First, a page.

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Training on clay: a recipe for success at the Australian Open?

There are many links between training on clay and hard courts success. EPA/Yoan Valat

Every year Melbourne plays host to the first major hard court tennis championship of the year – the Australian Open.

The blue court surfaces of Melbourne Park are now a familiar part of the Australian sporting summer, but it hasn’t always been that way.

In 2008 the courts at Melbourne Park were switched from a green Rebound Ace surface to a new, slower plexicushion surface. It was a controversial move and one that has created an advantage for some players and a disadvantage for others.

So which players might have an advantage on a slower surface? And how much of an effect does court surface have on tournament success?

Plexicushion champions

The history books show us that recent success on the plexicushion surface of Melbourne Park has gone the way of “aggressive baseliners” – players that dictate play from the back of the court with either heavy spin or flat and fast counter-punching groundstrokes.

Novak Djokovic and Serena Williams in particular have been the clear beneficiaries of the surface change, taking home five of the last ten (combined men’s and women’s) Australian Open championships.

Other players which seem to be suited to the newer Melbourne Park surface include Andy Murray, Roger Federer, Maria Sharapova and Victoria Azarenka.

These players have something in common: they’ve done extended training stints on clay courts.

Clay is king

Success on hard courts – such as those used at the Australian Open – could well be linked to prolonged training stints on clay courts. In fact, it has been suggested that more than 80% of the world’s top-ten players have spent at least half of their training lives battling it out on the red dirt.

Clay is the slowest tennis surface of them all, due to a greater amount of friction created by the ball when it hits the dirt. Constructed from either crushed shale, stone or brick, the clay surface produces a higher and slower bounce than both grass and hard courts. This pushes most players way beyond the baseline into a more defensive court position – a nightmare for most serve-reliant players.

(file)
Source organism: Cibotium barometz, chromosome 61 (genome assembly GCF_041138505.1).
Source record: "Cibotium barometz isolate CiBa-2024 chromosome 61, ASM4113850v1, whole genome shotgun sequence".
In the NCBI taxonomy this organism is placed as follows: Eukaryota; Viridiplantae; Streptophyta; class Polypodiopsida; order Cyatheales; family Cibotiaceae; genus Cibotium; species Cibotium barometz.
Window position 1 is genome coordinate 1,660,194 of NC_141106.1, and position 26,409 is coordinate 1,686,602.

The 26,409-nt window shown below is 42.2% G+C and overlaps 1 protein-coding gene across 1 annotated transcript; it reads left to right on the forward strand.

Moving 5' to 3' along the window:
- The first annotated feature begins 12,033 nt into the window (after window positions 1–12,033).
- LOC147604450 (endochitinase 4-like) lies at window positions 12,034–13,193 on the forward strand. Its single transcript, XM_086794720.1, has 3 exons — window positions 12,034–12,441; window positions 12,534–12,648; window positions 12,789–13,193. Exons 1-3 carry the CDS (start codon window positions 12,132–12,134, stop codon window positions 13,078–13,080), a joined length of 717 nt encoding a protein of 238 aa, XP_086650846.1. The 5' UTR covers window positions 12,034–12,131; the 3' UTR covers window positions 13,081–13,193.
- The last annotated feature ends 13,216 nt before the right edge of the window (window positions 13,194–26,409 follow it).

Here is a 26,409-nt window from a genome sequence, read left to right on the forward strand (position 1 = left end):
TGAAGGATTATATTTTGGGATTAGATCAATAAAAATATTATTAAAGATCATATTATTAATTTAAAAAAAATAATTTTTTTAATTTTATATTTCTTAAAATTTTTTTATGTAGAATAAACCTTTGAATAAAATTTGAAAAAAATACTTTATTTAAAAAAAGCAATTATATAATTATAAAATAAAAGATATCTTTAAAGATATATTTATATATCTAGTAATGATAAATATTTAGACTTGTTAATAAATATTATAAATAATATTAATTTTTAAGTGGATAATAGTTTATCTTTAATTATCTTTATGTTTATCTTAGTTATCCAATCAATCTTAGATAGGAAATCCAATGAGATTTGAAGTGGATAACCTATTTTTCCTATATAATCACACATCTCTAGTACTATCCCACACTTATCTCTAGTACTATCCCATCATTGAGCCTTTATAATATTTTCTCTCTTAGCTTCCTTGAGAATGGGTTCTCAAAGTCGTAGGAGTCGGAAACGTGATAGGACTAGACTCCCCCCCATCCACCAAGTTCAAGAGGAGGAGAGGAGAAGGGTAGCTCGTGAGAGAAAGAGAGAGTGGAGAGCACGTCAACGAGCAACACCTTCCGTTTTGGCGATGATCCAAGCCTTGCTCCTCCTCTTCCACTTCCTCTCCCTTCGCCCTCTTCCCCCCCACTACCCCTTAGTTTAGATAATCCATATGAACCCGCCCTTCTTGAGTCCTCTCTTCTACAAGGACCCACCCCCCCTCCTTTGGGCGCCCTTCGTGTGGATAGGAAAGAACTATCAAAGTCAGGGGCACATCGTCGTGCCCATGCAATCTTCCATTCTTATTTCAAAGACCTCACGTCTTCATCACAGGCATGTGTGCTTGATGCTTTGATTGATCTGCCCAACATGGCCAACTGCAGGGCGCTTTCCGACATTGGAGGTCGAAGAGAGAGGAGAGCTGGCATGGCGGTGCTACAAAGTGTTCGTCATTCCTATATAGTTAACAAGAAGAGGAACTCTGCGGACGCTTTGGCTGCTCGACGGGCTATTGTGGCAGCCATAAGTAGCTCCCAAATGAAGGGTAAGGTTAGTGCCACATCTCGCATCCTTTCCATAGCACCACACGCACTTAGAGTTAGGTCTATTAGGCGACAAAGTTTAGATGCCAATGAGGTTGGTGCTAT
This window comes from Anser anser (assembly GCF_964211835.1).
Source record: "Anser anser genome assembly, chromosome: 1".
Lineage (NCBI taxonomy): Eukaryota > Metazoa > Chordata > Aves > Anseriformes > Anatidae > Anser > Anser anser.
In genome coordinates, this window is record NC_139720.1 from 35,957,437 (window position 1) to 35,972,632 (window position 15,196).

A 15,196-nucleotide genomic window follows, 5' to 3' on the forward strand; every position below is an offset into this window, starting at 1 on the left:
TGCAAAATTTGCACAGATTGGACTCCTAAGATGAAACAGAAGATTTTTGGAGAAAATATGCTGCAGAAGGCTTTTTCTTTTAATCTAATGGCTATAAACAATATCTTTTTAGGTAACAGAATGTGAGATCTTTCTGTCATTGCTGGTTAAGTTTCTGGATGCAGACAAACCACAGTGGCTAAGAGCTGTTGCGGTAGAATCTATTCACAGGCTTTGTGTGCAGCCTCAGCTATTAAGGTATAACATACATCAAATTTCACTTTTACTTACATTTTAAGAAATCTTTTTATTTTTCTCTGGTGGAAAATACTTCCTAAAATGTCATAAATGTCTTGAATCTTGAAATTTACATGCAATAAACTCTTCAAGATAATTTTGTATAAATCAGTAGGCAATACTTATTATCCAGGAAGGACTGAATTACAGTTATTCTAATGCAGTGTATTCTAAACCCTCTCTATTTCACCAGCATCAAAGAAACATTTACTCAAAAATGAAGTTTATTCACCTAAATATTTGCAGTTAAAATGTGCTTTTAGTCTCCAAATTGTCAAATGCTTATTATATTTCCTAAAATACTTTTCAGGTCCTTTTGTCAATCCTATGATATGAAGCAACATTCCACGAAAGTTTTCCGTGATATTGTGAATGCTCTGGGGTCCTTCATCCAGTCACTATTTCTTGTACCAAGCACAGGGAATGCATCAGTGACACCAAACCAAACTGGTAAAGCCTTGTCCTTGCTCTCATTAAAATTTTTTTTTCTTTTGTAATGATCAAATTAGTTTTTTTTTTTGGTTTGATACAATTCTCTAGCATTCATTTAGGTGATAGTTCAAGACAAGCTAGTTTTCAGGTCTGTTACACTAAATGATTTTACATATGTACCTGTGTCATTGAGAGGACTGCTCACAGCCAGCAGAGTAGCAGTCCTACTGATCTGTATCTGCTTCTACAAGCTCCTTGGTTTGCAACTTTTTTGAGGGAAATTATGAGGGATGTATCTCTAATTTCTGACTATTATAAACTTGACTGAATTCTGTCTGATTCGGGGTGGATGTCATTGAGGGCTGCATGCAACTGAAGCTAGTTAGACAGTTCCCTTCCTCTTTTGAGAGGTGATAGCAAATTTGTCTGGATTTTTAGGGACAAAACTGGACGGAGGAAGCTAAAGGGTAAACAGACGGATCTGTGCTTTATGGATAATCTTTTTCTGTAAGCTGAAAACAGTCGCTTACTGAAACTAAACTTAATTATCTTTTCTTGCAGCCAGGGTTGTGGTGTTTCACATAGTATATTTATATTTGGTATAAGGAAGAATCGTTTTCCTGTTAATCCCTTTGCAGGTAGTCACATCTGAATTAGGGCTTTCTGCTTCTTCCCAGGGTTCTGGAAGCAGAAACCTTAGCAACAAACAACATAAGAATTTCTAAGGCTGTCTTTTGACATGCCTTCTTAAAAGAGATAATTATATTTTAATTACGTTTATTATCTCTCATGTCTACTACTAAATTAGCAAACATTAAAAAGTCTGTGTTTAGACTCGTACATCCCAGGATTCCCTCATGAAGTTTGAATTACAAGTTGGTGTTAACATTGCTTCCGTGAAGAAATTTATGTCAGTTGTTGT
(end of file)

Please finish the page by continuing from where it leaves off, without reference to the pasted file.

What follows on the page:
Clay courts are also responsible for fewer knee-related injuries - due to reduced impact on joints and muscles, as well as an decreased player-to-surface friction coefficient – and fewer matches have been cut short because of injury on clay courts than at the Australian and US Open (both of which are held on hard courts).

Longer and stronger

On average, clay court rallies last longer (7-8 seconds) than those held on hard courts (6-7 seconds) and grass courts (2-3 seconds). A slower surface, combined with reduced chance of injury and increased match time, provides players with an opportunity to develop strategic fundamentals involved in tennis.

Playing on a slower surface also teaches players discipline, patience and how to effectively construct the longer points which dominate play on European dust.

The physically taxing nature of playing on clay has also been shown to produce increased physiological responses (compared with hard courts), such as:

The slower incoming ball on clay means players are also required to generate more of their own power, rather than utilising their opponent’s incoming kinetic energy to counterattack during rallies.

The combination of an enhanced exercise capacity and tolerance to prolonged match play (which is most common on clay), and a better understanding of point construction is a winning formula, not only on clay, but also on the now-slower hard courts.


So what does this mean for the traditional net player – the player who relies on big serves followed up with a swift move to the net, aiming to dispose of weak returns from their opponent’s racket?

The advancement in technology, especially in tennis rackets, now encourages a more all-round game style which is not only favourable, but a necessity for tournament longevity in all of the grand slams.

Barrelling aces and serve-and-volley tactics are great, and still an advantage on the faster grass court surfaces of the All England Club, where a record 113 aces were served up by John Isner in his 2010 campaign at Wimbledon.

But the gap between hard-hitting serve-and-volley-ers and aggressive baseliners is closing, and the baseliners have already made their mark on the faster grass and hard court grand slams.

One of the most prominent examples is Rafael Nadal, who is missing from this year’s Australian Open, but has proven that his clay court prowess and years of hard work on the dirt can be transferable to all surfaces in the modern game.

He has been able to mould a classical clay court game into an all-round style, potent on all of the four major surfaces, and is the first male player in tennis history to simultaneously hold grand slam titles on clay, grass and hard courts.

Clay is the way

So hard courts are getting slower, and the cream of the crop are focusing on developing sound technical and physical attributes on clay.

In this light, it makes sense that the Melbourne Park’s recent redevelopment has included the construction of eight new clay courts. This is in addition to the Australian Institute of Sport’s European training base in Italy which includes provisions for touring tennis players to gain further experience on the dirt.

It’s yet to be seen whether this will be enough to help Australian tennis players nudge into the top echelon of the sport and perhaps take the Australian Open crown in the coming years.

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